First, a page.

Howe Gelb - The Coincidentalist
Stripped-down affair from desert-rock maestro featuring host of collaborators
The continuing adventures of Howe Gelb are one of indie rock's most rewarding sagas. From shepherding various incarnations of his desert-rock band Giant Sand between Tuscon and Denmark, revisiting his back catalogue with the aid of a Canadian gospel choir, or kicking back in Andalucia with a band of Spanish gypsies, Gelb's wanderings map a unique sonic nation. Having spent much of the last decade in Denmark, Gelb has recently reconnected with his Arizonan hometown, uniting musicians from both locations on last year's Giant Giant Sand extravaganza, Tuscon. That album was one of Gelb's most ambitious projects to date, a 'country-rock opera' graced by the sonorous tenor of Brian Lopez, a Mariachi horn section and the romantic sway of Cumbia rhythms.
By contrast, The Coincidentalist is a stripped-down affair, putting Gelb's dusty crackle of a voice, guitar plunk and piano clunk centre-stage. Gelb's solo albums have often been an opportunity to hook-up with different musicians, and the core band here is Sonic Youth drummer Steve Shelley and current Giant Sand double bassist Thøger Tetens Lund, joined by all-star guests Andrew Bird, KT Tunstall, M. Ward and Will Oldham. The latter duets with Gelb on album highlight 'Vortexas', making like some bizarro world Merle Haggard and George Jones. This is the first time these sages of off-centre Americana have recorded together, but they go together like sasparilla and cherry, with Oldham's loquacious and over-ripe croon a delicious foil to Gelb's parched murmur. The music is elegant and spare, with soft jabs of electric piano and gorgeous water vapour harmonies floating over Shelley's funky clockwork shuffle.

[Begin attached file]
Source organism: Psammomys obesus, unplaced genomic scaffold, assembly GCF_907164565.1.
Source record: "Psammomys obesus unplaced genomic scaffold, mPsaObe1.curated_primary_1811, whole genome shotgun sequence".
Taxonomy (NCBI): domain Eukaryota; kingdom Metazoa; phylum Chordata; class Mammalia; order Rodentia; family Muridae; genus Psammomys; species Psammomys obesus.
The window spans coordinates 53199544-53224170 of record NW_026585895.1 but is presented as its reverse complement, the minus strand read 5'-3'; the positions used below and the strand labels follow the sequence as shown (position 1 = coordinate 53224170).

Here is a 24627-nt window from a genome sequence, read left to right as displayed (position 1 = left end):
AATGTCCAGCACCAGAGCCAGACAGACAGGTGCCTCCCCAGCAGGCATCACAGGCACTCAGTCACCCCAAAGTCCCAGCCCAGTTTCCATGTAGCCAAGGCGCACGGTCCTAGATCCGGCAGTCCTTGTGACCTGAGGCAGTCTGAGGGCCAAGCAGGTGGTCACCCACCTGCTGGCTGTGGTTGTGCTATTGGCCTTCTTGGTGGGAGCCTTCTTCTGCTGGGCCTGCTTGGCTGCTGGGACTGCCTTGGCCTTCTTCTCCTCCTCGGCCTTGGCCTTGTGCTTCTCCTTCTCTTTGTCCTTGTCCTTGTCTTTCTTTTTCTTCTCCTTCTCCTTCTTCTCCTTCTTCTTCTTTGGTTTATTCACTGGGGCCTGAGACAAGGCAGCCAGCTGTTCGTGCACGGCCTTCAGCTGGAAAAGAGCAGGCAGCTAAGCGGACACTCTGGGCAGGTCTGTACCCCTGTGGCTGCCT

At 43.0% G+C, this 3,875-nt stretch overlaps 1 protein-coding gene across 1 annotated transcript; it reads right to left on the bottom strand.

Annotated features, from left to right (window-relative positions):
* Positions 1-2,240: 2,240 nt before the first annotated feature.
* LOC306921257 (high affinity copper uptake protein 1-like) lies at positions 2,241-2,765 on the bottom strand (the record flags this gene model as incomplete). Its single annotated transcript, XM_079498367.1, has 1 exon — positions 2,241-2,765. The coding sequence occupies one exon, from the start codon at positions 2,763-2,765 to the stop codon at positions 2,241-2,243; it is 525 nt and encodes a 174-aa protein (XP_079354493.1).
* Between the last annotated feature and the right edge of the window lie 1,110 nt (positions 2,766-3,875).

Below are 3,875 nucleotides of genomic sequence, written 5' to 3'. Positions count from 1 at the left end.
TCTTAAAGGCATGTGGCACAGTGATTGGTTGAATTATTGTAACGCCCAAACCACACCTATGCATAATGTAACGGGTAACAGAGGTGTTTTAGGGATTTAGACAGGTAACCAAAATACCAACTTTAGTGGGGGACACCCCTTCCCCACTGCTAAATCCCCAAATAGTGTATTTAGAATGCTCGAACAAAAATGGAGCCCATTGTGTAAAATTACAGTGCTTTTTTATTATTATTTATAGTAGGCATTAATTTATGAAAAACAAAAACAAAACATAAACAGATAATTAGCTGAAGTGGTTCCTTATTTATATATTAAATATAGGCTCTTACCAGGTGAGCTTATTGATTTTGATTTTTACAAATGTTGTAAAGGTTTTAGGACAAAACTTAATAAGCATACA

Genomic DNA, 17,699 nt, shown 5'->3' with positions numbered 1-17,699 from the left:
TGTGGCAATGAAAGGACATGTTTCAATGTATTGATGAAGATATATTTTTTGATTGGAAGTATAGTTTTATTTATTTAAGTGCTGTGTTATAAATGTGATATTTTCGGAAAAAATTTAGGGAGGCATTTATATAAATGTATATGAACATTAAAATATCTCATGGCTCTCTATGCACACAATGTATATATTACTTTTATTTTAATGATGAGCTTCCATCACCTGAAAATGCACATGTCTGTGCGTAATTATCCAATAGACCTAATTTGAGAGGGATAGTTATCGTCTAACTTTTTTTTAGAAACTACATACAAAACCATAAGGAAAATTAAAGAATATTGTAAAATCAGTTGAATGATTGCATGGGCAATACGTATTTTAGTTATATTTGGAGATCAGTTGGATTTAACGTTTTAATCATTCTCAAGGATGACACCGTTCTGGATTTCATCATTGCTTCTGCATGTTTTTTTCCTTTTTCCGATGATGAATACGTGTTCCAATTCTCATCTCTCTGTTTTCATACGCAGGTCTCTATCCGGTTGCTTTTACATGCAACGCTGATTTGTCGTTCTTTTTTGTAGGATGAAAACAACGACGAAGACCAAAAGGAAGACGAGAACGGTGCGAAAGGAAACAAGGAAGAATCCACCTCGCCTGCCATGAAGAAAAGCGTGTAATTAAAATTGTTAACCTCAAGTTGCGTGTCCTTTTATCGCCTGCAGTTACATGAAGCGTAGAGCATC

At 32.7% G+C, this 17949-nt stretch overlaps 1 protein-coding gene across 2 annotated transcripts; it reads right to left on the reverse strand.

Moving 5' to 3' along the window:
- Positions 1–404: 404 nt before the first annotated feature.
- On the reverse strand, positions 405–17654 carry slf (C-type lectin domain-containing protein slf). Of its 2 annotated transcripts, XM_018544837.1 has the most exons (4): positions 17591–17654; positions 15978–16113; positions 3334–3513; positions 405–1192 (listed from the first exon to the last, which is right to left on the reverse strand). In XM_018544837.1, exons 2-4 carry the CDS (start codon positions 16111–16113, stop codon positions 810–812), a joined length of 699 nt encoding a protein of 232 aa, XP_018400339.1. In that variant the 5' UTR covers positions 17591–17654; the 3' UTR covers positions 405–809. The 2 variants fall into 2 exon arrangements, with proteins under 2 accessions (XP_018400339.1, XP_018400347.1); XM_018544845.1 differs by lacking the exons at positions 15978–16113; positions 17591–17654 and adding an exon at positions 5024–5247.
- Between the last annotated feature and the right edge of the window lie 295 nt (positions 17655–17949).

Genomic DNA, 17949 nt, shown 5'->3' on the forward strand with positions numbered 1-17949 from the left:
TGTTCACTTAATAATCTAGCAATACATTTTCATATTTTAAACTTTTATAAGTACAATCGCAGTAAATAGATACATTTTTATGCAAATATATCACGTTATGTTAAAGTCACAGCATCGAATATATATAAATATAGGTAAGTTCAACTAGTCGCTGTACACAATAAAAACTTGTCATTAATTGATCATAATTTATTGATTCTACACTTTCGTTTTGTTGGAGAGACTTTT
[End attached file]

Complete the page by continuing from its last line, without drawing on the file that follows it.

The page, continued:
Tunstall's association with Gelb is one of those happy coincidences the album title alludes to. Relaxed and soulful, she sounds sound right at home on 'The 3 Deaths of Lucky' trading romantic verses with Gelb as he sits behind his saloon bar piano. 'Triangulate' sees her channel the B-52's Kate Pierson, cat-calling over a gutsy soul vamp, while on 'Picacho Peak' she is the Sharon Robinson to Gelb's Leonard Cohen, cushioning his ruminations with moonlit harmonies.
While not the best introduction to Gelb's ramshackle muse (newbies are directed to Giant Sand's elegiac masterpiece Chore of Enchantment or the peyote bubblegrunge of Center of the Universe) The Coincidenalist is a low-key gem, revealing its subtle magic over repeated listens.